Core components of communication of clinical reasoning: a qualitative study with experienced Australian physiotherapists

Rola Ajjawi, Joy Higgs

    Research output: Contribution to journalArticle

    26 Citations (Scopus)

    Abstract

    Communication is an important area in health professional education curricula,however it has been dealt with as discrete skills that can be learned and taught separate tothe underlying thinking. Communication of clinical reasoning is a phenomenon that haslargely been ignored in the literature. This research sought to examine how experiencedphysiotherapists communicate their clinical reasoning and to identify the core processes ofthis communication. A hermeneutic phenomenological research study was conducted usingmultiple methods of text construction including repeated semi-structured interviews,observation and written exercises. Hermeneutic analysis of texts involved iterative readingand interpretation of texts with the development of themes and sub-themes. Communicationof clinical reasoning was perceived to be complex, dynamic and largely automatic.A key finding was that articulating reasoning (particularly during research) does notcompletely represent actual reasoning processes but represents a (re)construction of themore complex, rapid and multi-layered processes that operate in practice. These communicationsare constructed in ways that are perceived as being most relevant to theaudience, context and purpose of the communication. Five core components of communicatingclinical reasoning were identified: active listening, framing and presenting themessage, matching the co-communicator, metacognitive aspects of communication andclinical reasoning abilities. We propose that communication of clinical reasoning is both aninherent part of reasoning as well as an essential and complementary skill based on thecontextual demands of the task and situation. In this way clinical reasoning and its communicationare intertwined, providing evidence for the argument that they should belearned (and explicitly taught) in synergy and in context.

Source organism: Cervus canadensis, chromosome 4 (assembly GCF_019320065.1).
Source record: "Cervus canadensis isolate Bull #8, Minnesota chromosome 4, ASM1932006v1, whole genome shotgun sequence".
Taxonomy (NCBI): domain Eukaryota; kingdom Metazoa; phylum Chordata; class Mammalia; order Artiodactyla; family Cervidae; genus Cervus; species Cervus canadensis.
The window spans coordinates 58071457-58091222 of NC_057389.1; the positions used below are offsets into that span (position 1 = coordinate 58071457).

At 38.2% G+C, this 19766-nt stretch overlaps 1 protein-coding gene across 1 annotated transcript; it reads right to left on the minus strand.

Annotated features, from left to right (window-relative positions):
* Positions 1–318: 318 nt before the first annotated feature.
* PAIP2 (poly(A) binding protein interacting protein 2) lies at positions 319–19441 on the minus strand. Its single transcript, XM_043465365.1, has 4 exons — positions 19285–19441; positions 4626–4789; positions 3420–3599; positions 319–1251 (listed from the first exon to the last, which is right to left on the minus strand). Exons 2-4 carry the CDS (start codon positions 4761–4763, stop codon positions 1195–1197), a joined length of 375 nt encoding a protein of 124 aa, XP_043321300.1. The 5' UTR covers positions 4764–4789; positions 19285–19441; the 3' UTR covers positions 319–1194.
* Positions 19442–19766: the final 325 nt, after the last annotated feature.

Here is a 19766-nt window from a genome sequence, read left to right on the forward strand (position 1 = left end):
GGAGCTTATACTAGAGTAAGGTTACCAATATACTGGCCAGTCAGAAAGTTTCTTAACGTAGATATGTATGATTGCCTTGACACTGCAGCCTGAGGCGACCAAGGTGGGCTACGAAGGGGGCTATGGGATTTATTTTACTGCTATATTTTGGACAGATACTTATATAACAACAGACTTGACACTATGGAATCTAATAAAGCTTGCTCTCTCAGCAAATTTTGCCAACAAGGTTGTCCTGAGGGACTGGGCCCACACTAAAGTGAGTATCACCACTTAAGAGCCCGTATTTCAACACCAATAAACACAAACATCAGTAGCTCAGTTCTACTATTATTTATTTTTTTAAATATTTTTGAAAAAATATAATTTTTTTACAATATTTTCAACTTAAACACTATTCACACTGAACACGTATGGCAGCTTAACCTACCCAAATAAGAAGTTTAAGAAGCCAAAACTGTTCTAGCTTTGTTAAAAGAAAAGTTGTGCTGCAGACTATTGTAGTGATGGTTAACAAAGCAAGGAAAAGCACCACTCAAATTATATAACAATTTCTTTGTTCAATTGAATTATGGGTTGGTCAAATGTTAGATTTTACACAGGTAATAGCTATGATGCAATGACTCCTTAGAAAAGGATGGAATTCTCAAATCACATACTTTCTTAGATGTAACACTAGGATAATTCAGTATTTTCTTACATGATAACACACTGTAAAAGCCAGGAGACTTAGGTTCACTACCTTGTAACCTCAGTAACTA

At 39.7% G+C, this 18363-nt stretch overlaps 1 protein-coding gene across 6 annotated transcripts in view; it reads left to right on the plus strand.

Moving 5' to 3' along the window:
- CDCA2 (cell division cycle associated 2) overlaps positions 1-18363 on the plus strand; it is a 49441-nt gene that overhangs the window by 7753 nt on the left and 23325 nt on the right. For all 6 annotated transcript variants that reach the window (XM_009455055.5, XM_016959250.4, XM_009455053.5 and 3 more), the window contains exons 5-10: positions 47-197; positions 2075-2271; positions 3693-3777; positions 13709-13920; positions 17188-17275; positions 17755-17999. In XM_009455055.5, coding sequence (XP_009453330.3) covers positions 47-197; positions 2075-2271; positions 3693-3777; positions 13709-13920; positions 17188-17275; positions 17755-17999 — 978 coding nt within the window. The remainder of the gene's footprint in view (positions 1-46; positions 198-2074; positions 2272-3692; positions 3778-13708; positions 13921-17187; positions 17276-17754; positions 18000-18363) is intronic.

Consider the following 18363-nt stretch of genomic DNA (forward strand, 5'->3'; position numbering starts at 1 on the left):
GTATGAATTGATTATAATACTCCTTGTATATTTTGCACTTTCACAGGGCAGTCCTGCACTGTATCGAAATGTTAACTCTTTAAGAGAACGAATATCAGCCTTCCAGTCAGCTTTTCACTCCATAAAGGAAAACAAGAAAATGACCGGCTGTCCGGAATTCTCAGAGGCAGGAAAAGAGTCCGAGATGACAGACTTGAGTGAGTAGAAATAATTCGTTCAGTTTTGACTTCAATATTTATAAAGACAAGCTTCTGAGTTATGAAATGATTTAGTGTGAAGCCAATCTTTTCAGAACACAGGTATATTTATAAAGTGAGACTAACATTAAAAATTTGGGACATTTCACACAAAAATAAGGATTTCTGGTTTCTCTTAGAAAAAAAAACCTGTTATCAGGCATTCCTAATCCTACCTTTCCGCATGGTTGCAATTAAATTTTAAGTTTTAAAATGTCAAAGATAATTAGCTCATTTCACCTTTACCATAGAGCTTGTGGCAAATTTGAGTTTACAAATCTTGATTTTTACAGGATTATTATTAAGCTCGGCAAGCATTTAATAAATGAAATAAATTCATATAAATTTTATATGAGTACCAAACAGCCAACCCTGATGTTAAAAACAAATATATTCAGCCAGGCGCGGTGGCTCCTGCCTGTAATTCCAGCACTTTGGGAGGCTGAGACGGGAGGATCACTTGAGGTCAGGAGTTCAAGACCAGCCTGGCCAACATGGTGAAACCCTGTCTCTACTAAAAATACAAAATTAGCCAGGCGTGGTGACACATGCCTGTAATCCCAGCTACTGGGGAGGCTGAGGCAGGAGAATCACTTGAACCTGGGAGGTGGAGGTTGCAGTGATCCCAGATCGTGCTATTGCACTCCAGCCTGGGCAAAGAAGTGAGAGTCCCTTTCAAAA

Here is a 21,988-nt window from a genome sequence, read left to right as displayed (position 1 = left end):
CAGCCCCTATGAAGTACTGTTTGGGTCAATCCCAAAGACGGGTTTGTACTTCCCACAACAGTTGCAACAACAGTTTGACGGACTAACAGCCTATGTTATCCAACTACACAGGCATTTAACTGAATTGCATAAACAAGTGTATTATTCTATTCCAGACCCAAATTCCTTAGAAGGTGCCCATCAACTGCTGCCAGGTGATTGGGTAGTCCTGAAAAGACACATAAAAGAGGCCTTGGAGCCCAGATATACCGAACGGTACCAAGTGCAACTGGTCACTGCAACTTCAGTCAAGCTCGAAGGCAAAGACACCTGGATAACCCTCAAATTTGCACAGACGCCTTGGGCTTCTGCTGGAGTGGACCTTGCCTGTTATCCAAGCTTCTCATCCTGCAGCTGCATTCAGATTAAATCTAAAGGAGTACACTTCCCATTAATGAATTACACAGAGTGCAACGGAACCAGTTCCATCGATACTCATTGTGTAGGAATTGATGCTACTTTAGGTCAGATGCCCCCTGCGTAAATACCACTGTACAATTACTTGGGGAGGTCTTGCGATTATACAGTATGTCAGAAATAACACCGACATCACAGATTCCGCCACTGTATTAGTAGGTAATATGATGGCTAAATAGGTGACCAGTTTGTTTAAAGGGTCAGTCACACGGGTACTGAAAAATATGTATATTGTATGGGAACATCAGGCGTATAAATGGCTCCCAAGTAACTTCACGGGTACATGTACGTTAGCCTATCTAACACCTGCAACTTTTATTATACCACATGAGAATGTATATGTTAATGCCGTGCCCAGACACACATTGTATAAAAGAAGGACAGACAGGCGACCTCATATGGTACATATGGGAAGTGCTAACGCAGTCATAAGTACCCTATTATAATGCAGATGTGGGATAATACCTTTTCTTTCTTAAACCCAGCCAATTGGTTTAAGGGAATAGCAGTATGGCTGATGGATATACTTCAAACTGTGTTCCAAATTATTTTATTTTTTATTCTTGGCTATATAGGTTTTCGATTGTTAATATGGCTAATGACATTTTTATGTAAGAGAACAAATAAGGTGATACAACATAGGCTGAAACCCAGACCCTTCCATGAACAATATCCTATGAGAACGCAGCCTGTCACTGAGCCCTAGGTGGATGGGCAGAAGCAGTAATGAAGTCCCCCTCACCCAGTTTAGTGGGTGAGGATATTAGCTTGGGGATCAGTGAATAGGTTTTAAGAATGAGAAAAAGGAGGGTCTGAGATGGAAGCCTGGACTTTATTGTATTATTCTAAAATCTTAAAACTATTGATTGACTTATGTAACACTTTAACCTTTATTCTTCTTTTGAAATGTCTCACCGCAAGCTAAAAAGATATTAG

Original languageEnglish
    Pages (from-to)107-119
    Number of pages13
    JournalAdvances in Health Sciences Education
    Volume17
    Issue number1
    DOIs
    Publication statusPublished - Mar 2012

    Fingerprint Dive into the research topics of 'Core components of communication of clinical reasoning: a qualitative study with experienced Australian physiotherapists'. Together they form a unique fingerprint.

  • Cite this